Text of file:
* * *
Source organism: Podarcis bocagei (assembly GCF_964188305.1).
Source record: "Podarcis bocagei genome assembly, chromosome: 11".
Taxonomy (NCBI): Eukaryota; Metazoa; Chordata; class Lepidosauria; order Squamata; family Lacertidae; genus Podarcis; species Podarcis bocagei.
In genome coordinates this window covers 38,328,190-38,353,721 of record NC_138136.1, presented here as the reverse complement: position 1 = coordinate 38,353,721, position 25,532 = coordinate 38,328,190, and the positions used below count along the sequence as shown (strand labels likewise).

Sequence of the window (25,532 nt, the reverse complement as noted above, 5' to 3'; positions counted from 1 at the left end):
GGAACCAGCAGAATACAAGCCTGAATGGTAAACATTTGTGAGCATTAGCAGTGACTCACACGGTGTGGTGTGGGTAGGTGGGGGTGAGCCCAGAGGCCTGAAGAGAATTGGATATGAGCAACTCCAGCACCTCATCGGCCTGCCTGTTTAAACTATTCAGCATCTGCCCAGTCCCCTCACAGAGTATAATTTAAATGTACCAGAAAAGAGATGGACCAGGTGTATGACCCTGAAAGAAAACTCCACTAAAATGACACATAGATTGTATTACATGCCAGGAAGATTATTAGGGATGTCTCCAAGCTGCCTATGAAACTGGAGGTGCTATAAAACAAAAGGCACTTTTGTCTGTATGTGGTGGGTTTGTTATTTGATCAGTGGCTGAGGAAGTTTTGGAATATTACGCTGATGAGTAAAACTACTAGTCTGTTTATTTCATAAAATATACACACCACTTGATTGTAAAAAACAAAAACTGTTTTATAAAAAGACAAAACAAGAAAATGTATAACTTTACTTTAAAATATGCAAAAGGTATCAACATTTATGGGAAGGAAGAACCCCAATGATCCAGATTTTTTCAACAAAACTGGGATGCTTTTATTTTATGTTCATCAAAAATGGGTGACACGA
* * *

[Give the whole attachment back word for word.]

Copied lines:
Source organism: Podarcis bocagei (assembly GCF_964188305.1).
Source record: "Podarcis bocagei genome assembly, chromosome: 11".
Taxonomy (NCBI): Eukaryota; Metazoa; Chordata; class Lepidosauria; order Squamata; family Lacertidae; genus Podarcis; species Podarcis bocagei.
In genome coordinates this window covers 38,328,190-38,353,721 of record NC_138136.1, presented here as the reverse complement: position 1 = coordinate 38,353,721, position 25,532 = coordinate 38,328,190, and the positions used below count along the sequence as shown (strand labels likewise).

Sequence of the window (25,532 nt, the reverse complement as noted above, 5' to 3'; positions counted from 1 at the left end):
GGAACCAGCAGAATACAAGCCTGAATGGTAAACATTTGTGAGCATTAGCAGTGACTCACACGGTGTGGTGTGGGTAGGTGGGGGTGAGCCCAGAGGCCTGAAGAGAATTGGATATGAGCAACTCCAGCACCTCATCGGCCTGCCTGTTTAAACTATTCAGCATCTGCCCAGTCCCCTCACAGAGTATAATTTAAATGTACCAGAAAAGAGATGGACCAGGTGTATGACCCTGAAAGAAAACTCCACTAAAATGACACATAGATTGTATTACATGCCAGGAAGATTATTAGGGATGTCTCCAAGCTGCCTATGAAACTGGAGGTGCTATAAAACAAAAGGCACTTTTGTCTGTATGTGGTGGGTTTGTTATTTGATCAGTGGCTGAGGAAGTTTTGGAATATTACGCTGATGAGTAAAACTACTAGTCTGTTTATTTCATAAAATATACACACCACTTGATTGTAAAAAACAAAAACTGTTTTATAAAAAGACAAAACAAGAAAATGTATAACTTTACTTTAAAATATGCAAAAGGTATCAACATTTATGGGAAGGAAGAACCCCAATGATCCAGATTTTTTCAACAAAACTGGGATGCTTTTATTTTATGTTCATCAAAAATGGGTGACACGA